For anyone who lives on societal margins or between categories, "owning" and being vocal about identity is an indispensable strategy for achieving recognition, support and equality. In the contemporary understanding of "identity politics," members of a subjugated constituency "assert or reclaim ways of understanding their distinctiveness that challenge dominant oppressive characterisations, with the goal of greater self-determination." (Stanford Encyclopedia of Philosophy).
Identity politics is not a new phenomenon — the term had roots in the civil rights movement and in the second-wave feminism of the 1970s before becoming the voice of gay and queer communities — but it has come to carry increasing weight in national and international social and political climates. In the wake of the surge in nationalist movements worldwide, identity politics and "political correctness" have not only been blamed for having both radicalised conservatives and led liberals astray; they’ve also been connected to the socio-economic alienation (and ensuing upheaval) that are causing would-be far-right voters to elect their own respective nationalist leaders. As the "Identitäre Bewegung," "alt-right" and other international equivalents are appropriating the protective tactics of identity politics as a result of feeling themselves subjugated and distinctive, the original leftist associations with the term are muddled.
How might an artist with an anti-colonial, anti-hegemonic public/private identity present themselves in societies that either demonise, fetishise, attack or dismiss the experiences of the marginalised? Who should have access to artistic work associated with those experiences (at which point does visibility become unsafe)? Furthermore, how does one outline an identity for the future that extends beyond essentialist self-reflection? How can we use modern technology and the internet for this purpose, and which potential pitfalls should we be aware of?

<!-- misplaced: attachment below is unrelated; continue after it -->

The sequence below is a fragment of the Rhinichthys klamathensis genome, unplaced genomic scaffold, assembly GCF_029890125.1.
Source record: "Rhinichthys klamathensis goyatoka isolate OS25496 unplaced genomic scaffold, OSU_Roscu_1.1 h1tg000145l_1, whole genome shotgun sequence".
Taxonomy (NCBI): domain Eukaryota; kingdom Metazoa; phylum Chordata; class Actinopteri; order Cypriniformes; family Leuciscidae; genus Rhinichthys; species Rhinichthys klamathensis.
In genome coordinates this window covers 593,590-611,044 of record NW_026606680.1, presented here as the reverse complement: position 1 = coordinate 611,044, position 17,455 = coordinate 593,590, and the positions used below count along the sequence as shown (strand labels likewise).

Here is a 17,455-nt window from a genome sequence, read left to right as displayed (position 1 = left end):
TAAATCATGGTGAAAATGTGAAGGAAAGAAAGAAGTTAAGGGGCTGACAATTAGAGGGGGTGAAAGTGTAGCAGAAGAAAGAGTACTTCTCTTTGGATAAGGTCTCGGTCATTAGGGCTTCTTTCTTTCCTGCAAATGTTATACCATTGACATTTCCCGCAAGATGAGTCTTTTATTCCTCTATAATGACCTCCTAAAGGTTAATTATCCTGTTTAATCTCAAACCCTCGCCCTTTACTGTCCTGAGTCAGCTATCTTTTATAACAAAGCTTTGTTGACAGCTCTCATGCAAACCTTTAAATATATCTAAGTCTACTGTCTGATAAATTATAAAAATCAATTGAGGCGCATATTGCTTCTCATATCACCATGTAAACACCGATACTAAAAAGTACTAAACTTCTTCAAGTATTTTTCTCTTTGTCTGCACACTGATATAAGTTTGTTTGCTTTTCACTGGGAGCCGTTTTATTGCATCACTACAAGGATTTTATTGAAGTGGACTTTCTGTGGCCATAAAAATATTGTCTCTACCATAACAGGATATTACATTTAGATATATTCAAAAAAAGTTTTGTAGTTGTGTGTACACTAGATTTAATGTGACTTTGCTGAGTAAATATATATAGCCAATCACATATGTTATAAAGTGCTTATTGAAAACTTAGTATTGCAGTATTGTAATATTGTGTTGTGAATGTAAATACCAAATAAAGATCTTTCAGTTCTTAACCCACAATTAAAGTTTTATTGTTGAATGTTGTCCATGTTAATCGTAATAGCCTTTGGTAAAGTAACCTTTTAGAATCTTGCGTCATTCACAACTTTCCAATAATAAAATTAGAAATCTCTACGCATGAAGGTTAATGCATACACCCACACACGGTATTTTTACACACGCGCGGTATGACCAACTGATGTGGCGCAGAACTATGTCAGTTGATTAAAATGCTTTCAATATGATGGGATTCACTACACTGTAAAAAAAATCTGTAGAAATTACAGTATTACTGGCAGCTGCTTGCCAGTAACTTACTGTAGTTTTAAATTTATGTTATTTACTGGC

Missy Mag contributor Hengameh Yaghoobifarah, genre-defying artist Elysia Crampton and Leil Zahra from digital rights non-profit Tactical Tech, explore these questions at a time when the lines between art and activism and between private and public are increasingly blurred.
Leil-Zahra Mortada works for Berlin-based Tactical Technology Collective, an NGO of practitioners that works with data and technology and how it can be used by activists and human rights defenders safely and more effectively for their work. They are also transfeminist queer filmmaker, born in Beirut.
Elysia Crampton is a Bolivian-American producer, sound artist and conceptual collagist who performs and speaks around the world. Her music is an ambitious confluence of ideas, synthesising multiple underrepresented histories, geographies, musical genres and cultural signifiers into compelling, colourful sonic material that packs contemporaneous dancefloor weight.
Hengameh Yaghoobifarah aka kos_mic q'andi is a Berlin-based journalist, blogger, speaker, DJ, and editor for the German feminist publication Missy Magazine. Most of their work evolves around popular culture, fashion, gender and queerness, social media, body politics, post-colonial and post-migrant realities, hybrid identities, visual culture, and the aesthetic of the Other.